The Bahamas have a risk of dengue fever, chikungunya and the Zika virus. These illness are spread via the bite of an infected Aedes mosquito. Whilst causing mild illness in many, they can cause more serious complications and are best avoided. Zika virus is associated with a serious complication during pregnancy and those who are pregnant or plan to become pregnant soon after the trip are advised against travel to the area. There are no specific vaccinations against these mosquito-borne viruses so bite prevention is the only defence. Cover up exposed skin and wear an insect repellent containing at least 50% DEET.
See our Ultimate Bug Kit.
The majority of Bahamian cuisine comes straight out of the sea. Whilst seafood and fish are delicious, ensure that any food consumed is cooked thoroughly and served fresh to you. The Bahamas has an abundance of fresh tropical fruit but it is wise to adhere to the ‘cook it, boil it, peel it or forget it’ saying to avoid the dreaded traveller’s diarrhoea. We advise travellers to take a gastro kit with them which can help prevent and treat the commonest gastrointestinal symptoms that occur when travelling.
If you do plan to see the Bahamas by boat, ensure you follow some sensible precautions to avoid getting sick from fellow passengers. Wash your hands regularly, make use of the alcohol-based sanitizers stations on board, carry a small alcohol-based hand sanitiser to keep your hands clean when off the ship. Ensure you stay hydrated, but make sure you drink water from a safe source (bottled, boiled or purified).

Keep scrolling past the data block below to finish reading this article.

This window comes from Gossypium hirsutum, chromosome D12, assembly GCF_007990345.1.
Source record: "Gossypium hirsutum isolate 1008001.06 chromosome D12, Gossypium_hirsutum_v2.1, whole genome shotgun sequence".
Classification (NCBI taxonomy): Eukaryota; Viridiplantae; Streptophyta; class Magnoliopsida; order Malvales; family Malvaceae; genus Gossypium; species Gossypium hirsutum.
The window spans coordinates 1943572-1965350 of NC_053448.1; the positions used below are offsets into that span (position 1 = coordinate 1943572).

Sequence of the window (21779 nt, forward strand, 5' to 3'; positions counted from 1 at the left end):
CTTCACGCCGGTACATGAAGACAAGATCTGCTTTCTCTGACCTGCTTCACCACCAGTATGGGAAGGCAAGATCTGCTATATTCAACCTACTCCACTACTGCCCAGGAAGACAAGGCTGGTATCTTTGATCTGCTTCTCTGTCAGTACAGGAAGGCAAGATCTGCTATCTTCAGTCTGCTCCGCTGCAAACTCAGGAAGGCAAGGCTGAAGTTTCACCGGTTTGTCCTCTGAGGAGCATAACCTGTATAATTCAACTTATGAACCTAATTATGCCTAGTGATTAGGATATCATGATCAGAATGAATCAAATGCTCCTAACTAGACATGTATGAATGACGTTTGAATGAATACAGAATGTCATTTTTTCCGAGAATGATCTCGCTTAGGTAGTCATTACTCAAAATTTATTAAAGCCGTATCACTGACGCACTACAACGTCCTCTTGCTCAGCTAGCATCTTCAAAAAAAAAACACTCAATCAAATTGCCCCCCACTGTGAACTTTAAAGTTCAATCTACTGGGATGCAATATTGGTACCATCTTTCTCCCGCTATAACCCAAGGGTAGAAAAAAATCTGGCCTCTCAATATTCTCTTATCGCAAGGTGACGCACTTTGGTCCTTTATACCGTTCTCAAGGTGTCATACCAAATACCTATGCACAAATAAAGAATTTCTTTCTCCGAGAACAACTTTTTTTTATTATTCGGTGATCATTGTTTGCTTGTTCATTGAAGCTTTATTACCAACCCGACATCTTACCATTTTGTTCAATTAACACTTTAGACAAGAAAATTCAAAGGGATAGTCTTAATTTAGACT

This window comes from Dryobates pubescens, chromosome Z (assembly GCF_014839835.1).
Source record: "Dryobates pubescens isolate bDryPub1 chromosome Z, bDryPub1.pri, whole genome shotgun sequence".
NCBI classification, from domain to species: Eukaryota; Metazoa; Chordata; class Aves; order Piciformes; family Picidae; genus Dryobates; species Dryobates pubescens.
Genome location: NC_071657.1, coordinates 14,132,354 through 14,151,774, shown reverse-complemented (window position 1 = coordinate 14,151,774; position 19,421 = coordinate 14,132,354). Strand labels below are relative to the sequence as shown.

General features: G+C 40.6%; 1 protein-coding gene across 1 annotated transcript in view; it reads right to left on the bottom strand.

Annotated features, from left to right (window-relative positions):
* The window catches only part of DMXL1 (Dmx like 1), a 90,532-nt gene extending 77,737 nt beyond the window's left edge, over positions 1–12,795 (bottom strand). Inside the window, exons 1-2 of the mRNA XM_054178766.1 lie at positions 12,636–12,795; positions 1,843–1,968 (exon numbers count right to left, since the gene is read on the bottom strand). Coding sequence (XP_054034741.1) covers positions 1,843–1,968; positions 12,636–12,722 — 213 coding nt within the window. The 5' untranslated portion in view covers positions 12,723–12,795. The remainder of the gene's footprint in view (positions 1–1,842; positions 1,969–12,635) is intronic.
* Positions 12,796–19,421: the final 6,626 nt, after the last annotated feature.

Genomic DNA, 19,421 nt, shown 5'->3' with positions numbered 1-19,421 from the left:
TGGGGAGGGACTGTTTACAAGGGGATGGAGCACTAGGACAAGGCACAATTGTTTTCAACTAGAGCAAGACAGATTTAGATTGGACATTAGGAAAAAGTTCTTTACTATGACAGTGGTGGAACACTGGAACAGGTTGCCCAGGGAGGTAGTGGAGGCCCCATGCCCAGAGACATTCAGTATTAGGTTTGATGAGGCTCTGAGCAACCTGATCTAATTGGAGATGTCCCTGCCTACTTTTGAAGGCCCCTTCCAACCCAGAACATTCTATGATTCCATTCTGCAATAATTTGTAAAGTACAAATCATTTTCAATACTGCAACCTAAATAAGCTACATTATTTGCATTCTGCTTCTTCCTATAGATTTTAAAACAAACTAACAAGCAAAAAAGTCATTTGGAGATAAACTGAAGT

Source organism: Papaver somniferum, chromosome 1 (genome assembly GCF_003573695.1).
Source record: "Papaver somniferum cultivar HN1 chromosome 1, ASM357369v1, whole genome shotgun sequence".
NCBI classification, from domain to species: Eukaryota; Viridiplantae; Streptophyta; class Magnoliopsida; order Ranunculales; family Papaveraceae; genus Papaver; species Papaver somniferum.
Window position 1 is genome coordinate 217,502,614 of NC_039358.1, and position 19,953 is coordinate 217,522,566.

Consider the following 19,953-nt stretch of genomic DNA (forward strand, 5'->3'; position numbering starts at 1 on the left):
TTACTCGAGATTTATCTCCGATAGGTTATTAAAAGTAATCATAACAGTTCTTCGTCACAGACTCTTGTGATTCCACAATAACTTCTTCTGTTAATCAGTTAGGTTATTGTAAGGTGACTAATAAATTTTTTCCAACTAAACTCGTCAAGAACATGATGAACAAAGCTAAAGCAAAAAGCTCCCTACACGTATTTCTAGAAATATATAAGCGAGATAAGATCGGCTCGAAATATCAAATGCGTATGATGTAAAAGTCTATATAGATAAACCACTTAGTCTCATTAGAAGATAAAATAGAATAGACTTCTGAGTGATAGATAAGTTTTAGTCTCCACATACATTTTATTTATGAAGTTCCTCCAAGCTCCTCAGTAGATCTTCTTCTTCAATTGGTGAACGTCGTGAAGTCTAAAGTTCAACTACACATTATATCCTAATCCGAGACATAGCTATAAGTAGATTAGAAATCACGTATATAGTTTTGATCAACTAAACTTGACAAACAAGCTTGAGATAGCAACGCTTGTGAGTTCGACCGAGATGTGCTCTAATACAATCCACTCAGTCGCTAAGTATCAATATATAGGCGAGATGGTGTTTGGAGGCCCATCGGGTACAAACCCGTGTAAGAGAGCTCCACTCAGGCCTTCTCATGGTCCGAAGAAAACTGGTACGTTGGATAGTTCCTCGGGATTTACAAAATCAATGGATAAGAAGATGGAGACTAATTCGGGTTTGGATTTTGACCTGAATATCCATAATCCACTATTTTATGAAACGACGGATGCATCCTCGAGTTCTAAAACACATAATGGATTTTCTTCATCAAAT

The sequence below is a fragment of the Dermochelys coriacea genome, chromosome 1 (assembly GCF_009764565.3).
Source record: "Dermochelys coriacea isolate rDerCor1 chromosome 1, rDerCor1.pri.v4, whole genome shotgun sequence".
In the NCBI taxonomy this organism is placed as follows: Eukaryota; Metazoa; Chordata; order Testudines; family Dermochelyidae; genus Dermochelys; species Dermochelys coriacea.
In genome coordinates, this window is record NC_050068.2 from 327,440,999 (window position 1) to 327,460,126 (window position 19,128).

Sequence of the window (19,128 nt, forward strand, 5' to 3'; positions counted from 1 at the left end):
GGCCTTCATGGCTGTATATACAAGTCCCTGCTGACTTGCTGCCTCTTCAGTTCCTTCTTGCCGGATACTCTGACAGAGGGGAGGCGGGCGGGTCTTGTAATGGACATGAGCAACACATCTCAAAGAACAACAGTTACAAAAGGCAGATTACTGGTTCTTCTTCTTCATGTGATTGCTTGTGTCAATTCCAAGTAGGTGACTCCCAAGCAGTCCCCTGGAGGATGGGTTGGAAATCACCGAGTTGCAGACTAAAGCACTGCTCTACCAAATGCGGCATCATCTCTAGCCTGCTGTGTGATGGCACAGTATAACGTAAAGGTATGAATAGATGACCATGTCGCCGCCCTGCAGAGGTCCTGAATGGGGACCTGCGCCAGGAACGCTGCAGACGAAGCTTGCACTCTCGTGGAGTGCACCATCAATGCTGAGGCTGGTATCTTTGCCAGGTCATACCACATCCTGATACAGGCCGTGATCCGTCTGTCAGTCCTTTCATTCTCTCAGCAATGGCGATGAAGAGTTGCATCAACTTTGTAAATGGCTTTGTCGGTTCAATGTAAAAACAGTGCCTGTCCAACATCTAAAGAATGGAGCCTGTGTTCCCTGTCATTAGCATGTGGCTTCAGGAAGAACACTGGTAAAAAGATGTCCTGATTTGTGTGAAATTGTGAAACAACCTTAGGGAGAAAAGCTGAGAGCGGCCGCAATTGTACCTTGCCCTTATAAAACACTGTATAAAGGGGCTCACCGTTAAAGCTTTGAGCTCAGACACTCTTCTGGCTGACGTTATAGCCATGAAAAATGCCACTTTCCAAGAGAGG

By Anna Chapman | Travel Nurse | March 2019
Stay healthy at Holi
Holi is a famous spring Hindu festival that is celebrated in every part of India. It is known as the festival of colours and is mostly celebrated in March in Rajasthan.
The celebration signifies the beginning of spring beginning and the end of winter. It is sometimes known as the “festival of colours” or the “festival of love”. During the festival, it is encouraged to throw powdered paint (gulal) into the air. This symbolises the abundance of colours of spring and the celebration of a new season.
Here are top travel tips to stay healthy at Holi.
Don’t forget your travel vaccinations
Travellers going to India should ensure they are up-to-date with their travel vaccinations. These include Hepatitis A, Typhoid and Diphtheria, Tetanus and Polio. Rabies, Hepatitis B and Japanese Encephalitis are sometimes suggested and are dependent on where you’re travelling to and the activities you plan to do there. A consultation with a travel nurse will provide you with all the information needed to make an informed decision either way.
Eat, drink and be merry…
India is food heaven but don’t let travellers diarrhoea turn it into a Holi holiday hell. Avoid tap water or ice from an unknown source. Ensure bottled water has an intact seal if buying from a vendor. Alternatively, invest in a water-to-go bottle which has a built-in filter making unsafe water safe to drink. You can pick one up during a travel appointment at the clinic whilst getting your vaccines.